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Renaissance Watercolours: materials and techniques

Renaissance artists used unique materials and techniques to create stunning watercolor paintings. They mixed pigments with water and gum arabic, a natural binder, to make their paints. They then applied these paints to paper, creating vibrant and detailed artworks. These techniques helped shape the art world and are still used today!

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Video transcript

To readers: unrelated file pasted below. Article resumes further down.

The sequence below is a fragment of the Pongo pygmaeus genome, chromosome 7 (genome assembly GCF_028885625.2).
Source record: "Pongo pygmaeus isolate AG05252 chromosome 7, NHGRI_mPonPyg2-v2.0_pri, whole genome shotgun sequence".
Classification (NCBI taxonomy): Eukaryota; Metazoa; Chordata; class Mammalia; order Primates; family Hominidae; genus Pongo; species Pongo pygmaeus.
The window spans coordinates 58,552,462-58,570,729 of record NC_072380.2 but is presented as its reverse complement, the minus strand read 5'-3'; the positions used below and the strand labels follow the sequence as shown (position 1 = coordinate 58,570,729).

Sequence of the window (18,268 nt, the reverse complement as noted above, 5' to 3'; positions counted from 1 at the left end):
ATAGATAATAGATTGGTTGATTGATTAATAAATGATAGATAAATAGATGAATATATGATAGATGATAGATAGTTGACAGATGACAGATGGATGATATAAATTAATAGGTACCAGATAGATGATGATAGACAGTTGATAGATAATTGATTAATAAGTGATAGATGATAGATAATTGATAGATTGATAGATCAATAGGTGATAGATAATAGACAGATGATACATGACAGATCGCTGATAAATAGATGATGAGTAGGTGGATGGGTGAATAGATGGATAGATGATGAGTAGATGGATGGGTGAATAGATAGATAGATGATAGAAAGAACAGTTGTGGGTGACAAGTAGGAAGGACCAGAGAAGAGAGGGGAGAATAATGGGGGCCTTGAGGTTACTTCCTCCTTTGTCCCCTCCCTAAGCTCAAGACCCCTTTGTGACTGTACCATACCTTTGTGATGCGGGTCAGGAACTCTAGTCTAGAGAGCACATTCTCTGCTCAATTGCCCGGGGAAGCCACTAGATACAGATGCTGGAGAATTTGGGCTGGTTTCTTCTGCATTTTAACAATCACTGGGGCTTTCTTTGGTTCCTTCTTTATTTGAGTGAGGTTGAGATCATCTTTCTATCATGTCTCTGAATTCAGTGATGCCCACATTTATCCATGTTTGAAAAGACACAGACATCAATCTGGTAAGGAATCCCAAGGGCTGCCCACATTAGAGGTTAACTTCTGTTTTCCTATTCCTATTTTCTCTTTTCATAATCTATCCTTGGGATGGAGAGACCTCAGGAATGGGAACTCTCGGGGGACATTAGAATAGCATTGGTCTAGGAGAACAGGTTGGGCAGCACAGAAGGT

For many Renaissance painters, watercolour was the medium of choice for capturing the world in fine detail. Watercolour paint is made of pigment particles mixed with a binder like gum arabic or animal glue in water. Today, watercolour artists mix water with ready-made paint and apply it to paper, creating a transparent wash. But during the Renaissance, artists used watercolour paint in a number of ways to create a variety of objects: illuminated manuscripts, portrait miniatures, and coloured drawings. Artists chose to use watercolour deliberately, rather than another medium like oil, for its technical properties and the effects it produced. ‘Illuminated’ means to give light. Artists used watercolour for illuminated manuscripts as it reflects light, creating the desired luminosity for these books. Illuminated manuscripts were often decorated with small-scale paintings in minute detail. Watercolour can be applied with a very fine brush and with precision to create this detail. Another practical advantage of watercolour is that the paint dries very quickly, unlike oil, which can take up to a year to fully dry so the pages could be bound without danger of them sticking together. And once dried, watercolour on parchment is more pliable than oil so the manuscript pages could be easily flexed and turned without cracking the paint layers. Renaissance artists also preferred watercolour for painting portrait miniatures – tiny images that could be held in the hand. In an age before photography, miniatures were used to accurately depict a person’s appearance, often a loved one. As watercolour paint reflects more light than oil paint, it was used to give a purer, brighter and more lively appearance to the sitter. Miniaturists were called ‘limners’, which means ‘those who give light’. Perhaps the most famous Renaissance limner, Nicholas Hilliard, painted this miniature of his wife Alice in 1578. Here you can see areas of opaque ‘bodycolour’. This is also watercolour paint, but it is made using a higher proportion of pigment to binder to achieve rich and smooth areas of colour that are not transparent. Hilliard would have painted this miniature directly from life in several stages, layer by layer. The advantage of using watercolour is that each layer would dry quickly enough for the painter to move on to the next stage of the painting. After applying the main areas of colour, Hilliard would have added fine details to capture his wife’s likeness. Watercolour enabled Hilliard to paint these details at this incredibly small scale. Jacques le Moyne de Morgues was one of many 16th-century artists who chose to use watercolour to record the natural world. He would have used watercolour to paint objects like this because it enabled him to capture the true-to-life colours of the fruit immediately. The way he painted has the most similarities with what we think of as watercolour painting today. You can see here that Le Moyne used black chalk to draw the rough outline of the leaf. Watercolour artists today often start with a sketched outline too, using pencil. Le Moyne would have made the watercolour paint himself by grinding the pigment and mixing it with powdered gum arabic. By doing this himself, he could vary the consistencies of the paint. In some places, you can see he used more roughly ground paint with large pigment particles to create texture. With pre-ground paint, most watercolourists today create texture in other ways. Here a modern-day artist uses a relatively dry brush to produce a stippling effect to mimic the interior texture of a pomegranate. To show highlights, Le Moyne used a variety of techniques. He made the white highlights on the pomegranate stem with white bodycolour – opaque watercolour paint. But he created the highlights on the red seeds by simply leaving the white paper underneath unpainted. This is a technique that watercolour artists continue to use, seen here on both the outside of this pomegranate and on the seeds. Today, watercolour remains a versatile medium, ideal for capturing life-like details that help us to record and understand our diverse and colourful world.